Committees

Action Oriented Committees

Committees can be a powerful tool for generating and sustaining the momentum of a project. With the right members and the right focus, a committee meeting can be a place to generate new ideas, to discuss serious issues, to evaluate actions, to build relationships, and to track progress. Like a human brain, a committee can be the generating force behind the life of a project.

However, if not managed correctly, committees can become obstacles. Most people in both corporate and non-profit environments have, at one point or another, experienced a poorly run committee, and can attest to how stagnating such a committee can be. How then can we leverage the generative power of the committee and avoid its potential pitfalls?

Here are some suggestions for creating and sustaining an action-oriented committee:

  • Clearly define the purpose of the committee. What do you want the committee to accomplish?
  • Select committee members carefully. Choose members based on the skills they can provide to the project and on their ability to collaborate and discuss issues and ideas. Always explain to committee members what you hope they can offer and what you expect (include commitment, skills, money, contacts, etc.).
  • Encourage committee members to get to know each other. By bonding, committee members will be more committed to each other and to the project.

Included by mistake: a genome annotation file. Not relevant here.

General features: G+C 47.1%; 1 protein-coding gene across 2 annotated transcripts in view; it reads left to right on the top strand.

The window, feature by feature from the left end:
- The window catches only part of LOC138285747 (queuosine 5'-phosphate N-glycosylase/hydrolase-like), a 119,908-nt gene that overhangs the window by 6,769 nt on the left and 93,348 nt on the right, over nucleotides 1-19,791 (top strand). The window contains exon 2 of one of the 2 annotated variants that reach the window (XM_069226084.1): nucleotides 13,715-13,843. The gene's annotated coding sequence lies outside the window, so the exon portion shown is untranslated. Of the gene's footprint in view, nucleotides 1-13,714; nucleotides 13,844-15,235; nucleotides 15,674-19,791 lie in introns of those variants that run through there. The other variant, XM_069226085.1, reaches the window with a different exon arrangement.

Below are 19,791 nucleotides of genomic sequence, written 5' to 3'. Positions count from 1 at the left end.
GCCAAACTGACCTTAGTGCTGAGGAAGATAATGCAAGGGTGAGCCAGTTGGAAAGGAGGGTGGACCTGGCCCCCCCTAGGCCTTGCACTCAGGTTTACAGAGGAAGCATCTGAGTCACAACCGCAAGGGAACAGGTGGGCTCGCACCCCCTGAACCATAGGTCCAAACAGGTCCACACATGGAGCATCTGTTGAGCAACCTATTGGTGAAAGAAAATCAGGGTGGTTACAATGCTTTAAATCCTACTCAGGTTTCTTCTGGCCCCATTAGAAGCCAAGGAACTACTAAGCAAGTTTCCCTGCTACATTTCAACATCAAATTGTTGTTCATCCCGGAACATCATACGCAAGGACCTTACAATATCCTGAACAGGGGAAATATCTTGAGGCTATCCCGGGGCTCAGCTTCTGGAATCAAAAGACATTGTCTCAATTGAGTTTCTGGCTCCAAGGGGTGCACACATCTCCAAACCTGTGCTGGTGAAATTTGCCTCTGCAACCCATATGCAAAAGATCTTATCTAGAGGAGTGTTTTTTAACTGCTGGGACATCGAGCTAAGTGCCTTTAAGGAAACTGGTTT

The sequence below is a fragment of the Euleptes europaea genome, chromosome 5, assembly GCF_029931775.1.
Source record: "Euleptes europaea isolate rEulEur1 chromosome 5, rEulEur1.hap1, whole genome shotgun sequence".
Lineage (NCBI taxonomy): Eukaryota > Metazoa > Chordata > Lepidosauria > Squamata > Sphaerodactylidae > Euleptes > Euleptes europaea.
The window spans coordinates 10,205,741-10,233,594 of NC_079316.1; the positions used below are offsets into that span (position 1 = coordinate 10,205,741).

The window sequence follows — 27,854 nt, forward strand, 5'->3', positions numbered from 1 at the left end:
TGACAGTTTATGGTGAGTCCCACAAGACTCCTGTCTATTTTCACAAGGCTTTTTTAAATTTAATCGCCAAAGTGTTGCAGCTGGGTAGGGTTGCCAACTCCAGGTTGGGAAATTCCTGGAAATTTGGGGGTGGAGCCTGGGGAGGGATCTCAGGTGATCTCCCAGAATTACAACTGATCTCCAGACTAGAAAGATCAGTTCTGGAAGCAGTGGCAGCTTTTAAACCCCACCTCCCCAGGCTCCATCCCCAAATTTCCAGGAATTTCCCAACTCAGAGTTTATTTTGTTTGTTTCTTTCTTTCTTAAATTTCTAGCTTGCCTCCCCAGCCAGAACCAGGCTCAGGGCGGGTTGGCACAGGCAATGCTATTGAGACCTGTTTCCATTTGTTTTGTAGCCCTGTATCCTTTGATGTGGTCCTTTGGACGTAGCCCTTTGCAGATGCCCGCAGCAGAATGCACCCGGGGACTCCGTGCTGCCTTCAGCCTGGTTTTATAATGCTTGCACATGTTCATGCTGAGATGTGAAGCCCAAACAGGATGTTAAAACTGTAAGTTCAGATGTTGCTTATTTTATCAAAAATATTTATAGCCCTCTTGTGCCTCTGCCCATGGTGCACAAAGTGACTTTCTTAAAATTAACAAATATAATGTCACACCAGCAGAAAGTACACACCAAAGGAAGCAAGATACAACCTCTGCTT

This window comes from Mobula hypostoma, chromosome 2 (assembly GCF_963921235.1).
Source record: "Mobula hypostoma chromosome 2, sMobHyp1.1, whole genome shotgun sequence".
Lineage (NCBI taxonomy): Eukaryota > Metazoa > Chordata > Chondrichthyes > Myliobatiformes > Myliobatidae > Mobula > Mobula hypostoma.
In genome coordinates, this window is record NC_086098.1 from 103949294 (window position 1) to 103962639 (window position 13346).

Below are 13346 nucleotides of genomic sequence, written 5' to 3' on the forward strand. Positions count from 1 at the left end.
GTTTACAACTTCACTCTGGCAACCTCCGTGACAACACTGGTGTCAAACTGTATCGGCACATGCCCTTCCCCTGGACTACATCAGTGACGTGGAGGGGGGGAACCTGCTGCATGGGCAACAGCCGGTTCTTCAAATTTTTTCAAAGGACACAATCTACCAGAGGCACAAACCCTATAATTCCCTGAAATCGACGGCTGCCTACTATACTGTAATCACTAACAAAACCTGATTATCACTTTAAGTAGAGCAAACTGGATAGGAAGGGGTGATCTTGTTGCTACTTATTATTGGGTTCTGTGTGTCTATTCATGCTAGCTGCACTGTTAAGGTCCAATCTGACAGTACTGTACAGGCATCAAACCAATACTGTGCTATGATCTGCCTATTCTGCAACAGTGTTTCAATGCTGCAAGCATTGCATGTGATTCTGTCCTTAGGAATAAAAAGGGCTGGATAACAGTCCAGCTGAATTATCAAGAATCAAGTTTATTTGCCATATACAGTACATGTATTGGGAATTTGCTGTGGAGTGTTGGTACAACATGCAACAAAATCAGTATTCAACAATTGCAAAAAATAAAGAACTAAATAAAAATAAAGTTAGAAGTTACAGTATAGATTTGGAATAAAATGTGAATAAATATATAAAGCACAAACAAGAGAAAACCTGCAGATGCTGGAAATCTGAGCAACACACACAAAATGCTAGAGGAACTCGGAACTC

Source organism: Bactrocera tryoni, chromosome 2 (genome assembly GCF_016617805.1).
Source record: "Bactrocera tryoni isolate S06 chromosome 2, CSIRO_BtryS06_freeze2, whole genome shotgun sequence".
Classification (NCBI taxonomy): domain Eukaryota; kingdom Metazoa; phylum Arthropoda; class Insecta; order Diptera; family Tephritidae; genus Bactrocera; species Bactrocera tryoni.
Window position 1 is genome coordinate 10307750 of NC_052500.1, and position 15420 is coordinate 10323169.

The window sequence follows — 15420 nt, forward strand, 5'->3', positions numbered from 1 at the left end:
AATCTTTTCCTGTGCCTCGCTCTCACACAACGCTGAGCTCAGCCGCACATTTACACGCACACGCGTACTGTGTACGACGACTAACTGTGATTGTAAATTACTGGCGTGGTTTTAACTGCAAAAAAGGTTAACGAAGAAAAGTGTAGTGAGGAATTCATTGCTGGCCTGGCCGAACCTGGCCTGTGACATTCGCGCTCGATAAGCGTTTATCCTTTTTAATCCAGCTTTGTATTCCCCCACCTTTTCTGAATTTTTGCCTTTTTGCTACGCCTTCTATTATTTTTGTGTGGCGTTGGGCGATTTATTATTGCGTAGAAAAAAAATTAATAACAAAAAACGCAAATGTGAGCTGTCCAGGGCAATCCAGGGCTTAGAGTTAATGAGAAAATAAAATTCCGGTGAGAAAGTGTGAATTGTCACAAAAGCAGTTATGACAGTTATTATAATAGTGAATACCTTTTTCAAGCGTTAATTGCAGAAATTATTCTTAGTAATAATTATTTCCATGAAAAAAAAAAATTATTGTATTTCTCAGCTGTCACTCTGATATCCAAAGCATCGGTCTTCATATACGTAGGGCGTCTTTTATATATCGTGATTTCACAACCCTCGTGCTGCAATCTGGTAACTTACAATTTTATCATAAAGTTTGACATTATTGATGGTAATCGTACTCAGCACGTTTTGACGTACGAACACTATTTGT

• Define the goals and values of the committee as a group and routinely revisit the goals and values to keep them fresh.
  • Schedule meetings well in advance and post your agenda and associated documents to your MyCommittee space so members can prepare for the meeting.
  • Always begin and end your committee meetings on time.
  • Solicit feedback from all members on key issues and decisions.
  • Ask questions. Ideas are often developed and solidified through exploration. As well, asking for clarification can mean a poorly-expressed, good idea isn't lost.
  • Provide feedback and acknowledgment when a committee member brings forward an idea.
  • Try to build consensus. Building consensus may seem like it takes a lot of time, but you will likely lose less time building consensus than you would revisiting decisions repeatedly or motivating people to take action on decisions with which they don't agree. If you can't build consensus, look for other ways that can motivate action on the decision.
  • Hold a counted vote on significant decisions and record how members voted in the minutes. Holding a counted vote and recording the results will help prevent committee members from revisiting the decision if there is ever a question about who supported the decision.
  • Don't be afraid of conflict. Conflict can generate new ideas and new perspectives.
  • Keep action items task oriented and distribute the tasks as evenly as possible.
  • Have committee members approve the minutes to confirm that everyone agrees that discussion summaries, decisions, and action items are recorded correctly.
  • Follow up with members after a meeting. Don't wait until the next meeting to check on the status of action items.

 

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